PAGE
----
Davis Polk & Wardwell Newsflash

SEC Votes to Adopt Sweeping Amendments and Guidance to Cross-Border Rules

September 5, 2008

At an open meeting last week, the SEC voted to adopt significant revisions to its rules relating to cross-border business combinations that are designed to facilitate these transactions and to encourage the inclusion of U.S. investors in the transactions. The adopting release containing the text of the rules is not yet available and it, therefore, is uncertain whether the changes adopted will simplify meaningfully U.S. compliance in cross-border business combinations.

The new rules have three basic components.  They include modifications to the eligibility tests for determining a company’s ability to rely on the exemptions.  The amendments facilitate cross-border transactions by codifying many of the exemptions that the SEC had previously granted only on a case-by-case basis and thus eliminate the need for foreign companies to consult with the SEC on these issues as part of their transaction-planning process.  Finally, the new rules include the adoption of interpretive guidance with respect to a number of issues, including the circumstances under which a company may exclude U.S. investors from a cross-border offer and the use of “vendor placements.”

According to an oral presentation made at last week’s meeting, the revised rules:

  • Modify the time as of which U.S. ownership must be calculated for purposes of determining eligibility for the exemptions.  Currently, where no more than 10% of the target’s securities are held by U.S. investors, the transaction will qualify for broad relief under the “Tier I” exemptions to the cross-border rules.  Where U.S. investors hold more than 10% but less than 40% of the target’s securities, the transaction will qualify for more limited relief under the “Tier II” exemptions.  In negotiated transactions, an acquiror calculates the U.S. ownership percentage of a target by excluding securities held by persons who hold more than 10% of the target’s securities or by the acquiror itself and by looking through record ownership to beneficial ownership in specified jurisdictions.  Calculations must be made on the 30th day before commencement of the offer or on the record date of a rights offering.  In response to numerous comments regarding the difficulties associated with calculating U.S. ownership as of one specific date and with linking the calculation to the commencement date of the offer rather than to the date when the offer first is announced, the new rule revises the reference date for calculating U.S. beneficial ownership to permit calculation within a range that is no more than 120-days before and no less than 30-days after, public announcement of the transaction;
  • Eliminate the requirement to exclude holders that hold more than 10% of a target company’s securities when calculating U.S. ownership.  The securities held by the bidder will continue to be excluded.  This change should substantially increase the availability of the Tier I exemption since many non-U.S. companies have one or more large (greater than 10%) shareholders and, in the past, the exclusion of these shareholders from the calculation has artificially inflated the level of U.S. ownership;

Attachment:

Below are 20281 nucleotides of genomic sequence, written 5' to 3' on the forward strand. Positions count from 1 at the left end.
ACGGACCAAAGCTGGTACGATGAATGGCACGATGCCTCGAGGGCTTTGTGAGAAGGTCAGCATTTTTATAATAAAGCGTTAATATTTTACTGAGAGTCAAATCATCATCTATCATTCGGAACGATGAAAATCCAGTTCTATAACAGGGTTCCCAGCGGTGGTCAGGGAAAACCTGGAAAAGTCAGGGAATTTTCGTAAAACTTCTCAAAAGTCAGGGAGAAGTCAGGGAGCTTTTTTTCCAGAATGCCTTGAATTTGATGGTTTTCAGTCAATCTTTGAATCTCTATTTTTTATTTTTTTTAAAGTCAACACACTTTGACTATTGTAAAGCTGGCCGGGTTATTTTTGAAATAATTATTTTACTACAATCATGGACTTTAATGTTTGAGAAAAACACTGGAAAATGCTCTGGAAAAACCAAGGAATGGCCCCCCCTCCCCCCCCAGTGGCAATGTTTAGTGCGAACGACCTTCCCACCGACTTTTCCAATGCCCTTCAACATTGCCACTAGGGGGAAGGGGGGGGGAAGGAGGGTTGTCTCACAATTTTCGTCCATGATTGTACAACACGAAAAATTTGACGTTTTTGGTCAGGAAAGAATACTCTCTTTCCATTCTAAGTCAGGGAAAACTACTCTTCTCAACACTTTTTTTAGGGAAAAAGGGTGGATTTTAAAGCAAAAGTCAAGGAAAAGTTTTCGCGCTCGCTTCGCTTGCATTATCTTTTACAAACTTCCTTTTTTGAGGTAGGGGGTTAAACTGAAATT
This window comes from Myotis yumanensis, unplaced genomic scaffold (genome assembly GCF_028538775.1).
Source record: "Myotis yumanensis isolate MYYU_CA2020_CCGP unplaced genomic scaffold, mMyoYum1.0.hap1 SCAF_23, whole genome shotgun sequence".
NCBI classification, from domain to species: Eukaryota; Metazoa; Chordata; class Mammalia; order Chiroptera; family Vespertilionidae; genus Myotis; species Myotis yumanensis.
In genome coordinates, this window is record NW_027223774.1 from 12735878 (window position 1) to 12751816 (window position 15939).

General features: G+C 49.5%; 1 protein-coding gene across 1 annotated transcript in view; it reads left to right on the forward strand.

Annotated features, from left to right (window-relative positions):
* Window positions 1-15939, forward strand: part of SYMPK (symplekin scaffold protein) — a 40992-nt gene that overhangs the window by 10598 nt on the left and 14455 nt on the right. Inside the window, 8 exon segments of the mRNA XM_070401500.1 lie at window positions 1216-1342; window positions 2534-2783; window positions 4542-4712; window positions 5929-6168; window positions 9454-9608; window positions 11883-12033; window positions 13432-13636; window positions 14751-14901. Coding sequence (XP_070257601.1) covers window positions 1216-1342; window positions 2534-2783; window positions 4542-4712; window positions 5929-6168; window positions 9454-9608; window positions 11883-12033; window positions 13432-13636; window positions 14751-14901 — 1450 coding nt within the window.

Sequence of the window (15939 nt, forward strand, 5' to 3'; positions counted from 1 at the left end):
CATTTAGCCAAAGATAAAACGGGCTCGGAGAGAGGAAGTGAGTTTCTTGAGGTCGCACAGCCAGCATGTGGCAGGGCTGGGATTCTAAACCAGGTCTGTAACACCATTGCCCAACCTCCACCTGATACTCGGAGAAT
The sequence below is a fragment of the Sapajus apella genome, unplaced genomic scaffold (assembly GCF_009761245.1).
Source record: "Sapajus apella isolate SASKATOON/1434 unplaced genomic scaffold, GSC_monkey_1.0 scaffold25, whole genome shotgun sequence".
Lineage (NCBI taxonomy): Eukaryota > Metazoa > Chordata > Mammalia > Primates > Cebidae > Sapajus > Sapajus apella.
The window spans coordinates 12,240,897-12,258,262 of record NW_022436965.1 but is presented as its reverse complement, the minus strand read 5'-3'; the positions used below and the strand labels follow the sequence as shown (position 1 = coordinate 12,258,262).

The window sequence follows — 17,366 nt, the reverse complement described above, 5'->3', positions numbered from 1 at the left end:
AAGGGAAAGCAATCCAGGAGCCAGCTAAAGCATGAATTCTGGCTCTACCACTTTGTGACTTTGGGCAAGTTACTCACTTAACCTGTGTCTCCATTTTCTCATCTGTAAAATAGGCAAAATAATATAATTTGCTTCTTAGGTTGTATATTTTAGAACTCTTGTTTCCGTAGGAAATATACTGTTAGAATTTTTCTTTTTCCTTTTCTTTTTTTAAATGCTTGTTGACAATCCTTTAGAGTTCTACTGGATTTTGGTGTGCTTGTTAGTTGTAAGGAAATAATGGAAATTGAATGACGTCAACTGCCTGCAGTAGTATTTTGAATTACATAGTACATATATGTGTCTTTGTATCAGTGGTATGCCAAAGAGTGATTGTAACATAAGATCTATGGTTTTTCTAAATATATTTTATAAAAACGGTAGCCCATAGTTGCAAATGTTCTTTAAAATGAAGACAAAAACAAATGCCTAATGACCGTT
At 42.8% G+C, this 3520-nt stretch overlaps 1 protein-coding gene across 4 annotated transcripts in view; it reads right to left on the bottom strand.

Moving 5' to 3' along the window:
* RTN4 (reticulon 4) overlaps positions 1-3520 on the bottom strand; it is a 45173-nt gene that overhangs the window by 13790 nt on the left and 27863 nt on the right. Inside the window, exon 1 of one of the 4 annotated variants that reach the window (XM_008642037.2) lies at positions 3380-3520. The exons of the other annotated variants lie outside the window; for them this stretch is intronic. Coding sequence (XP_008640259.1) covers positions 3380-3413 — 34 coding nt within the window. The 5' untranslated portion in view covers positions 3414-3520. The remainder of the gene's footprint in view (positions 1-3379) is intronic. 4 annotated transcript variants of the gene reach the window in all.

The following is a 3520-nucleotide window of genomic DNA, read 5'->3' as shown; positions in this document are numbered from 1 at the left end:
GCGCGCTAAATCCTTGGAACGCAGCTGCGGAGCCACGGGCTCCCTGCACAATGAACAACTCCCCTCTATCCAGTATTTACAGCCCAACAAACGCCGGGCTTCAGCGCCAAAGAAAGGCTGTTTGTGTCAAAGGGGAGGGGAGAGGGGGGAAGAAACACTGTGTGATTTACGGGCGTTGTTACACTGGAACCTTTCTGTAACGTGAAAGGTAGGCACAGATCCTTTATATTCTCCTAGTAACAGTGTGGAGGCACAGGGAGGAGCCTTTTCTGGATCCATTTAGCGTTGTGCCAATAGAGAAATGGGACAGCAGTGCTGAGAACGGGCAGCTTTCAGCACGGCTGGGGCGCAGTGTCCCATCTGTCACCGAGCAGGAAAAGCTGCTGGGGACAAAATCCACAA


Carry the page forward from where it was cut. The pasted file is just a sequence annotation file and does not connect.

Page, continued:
• Adopt, in connection with negotiated transactions, an alternate eligibility test for issuers and acquirors based on a comparison of the average daily trading volume (“ADTV”) of the subject securities in the U.S. as compared to the ADTV worldwide.  Despite numerous comments from us and others advocating the adoption of an ADTV test in place of the existing beneficial ownership test, the SEC declined to make this change.  However, the new rules will permit companies to use an ADTV test if they are “unable to conduct the modified look-through analysis.”  Whether the addition of this alternative test offers meaningful flexibility or a solution to any of the difficulties encountered in connection with the beneficial ownership test will depend on the meaning of “unable to conduct the modified look-through analysis” in the final text of the new rules and on the interpretation of that text by the SEC staff.  When questioned, the Staff explained that the ADTV test could not be used simply because it would be too expensive or burdensome to conduct the modified look-through analysis, but could be used, for example, with regard to Japanese subject companies since information regarding beneficial ownership in Japan is available only a few times a year.  The SEC announced that, in the case of both negotiated and non-negotiated transactions, when applying the ADTV test, the new rules will require an acquiror to take into account U.S. ownership figures reported in filings with the SEC, the home country regulator or in the jurisdiction of the target’s primary trading market as well as any other information about U.S. beneficial ownership that the acquiror or issuer “knows or has reason to know” from other sources;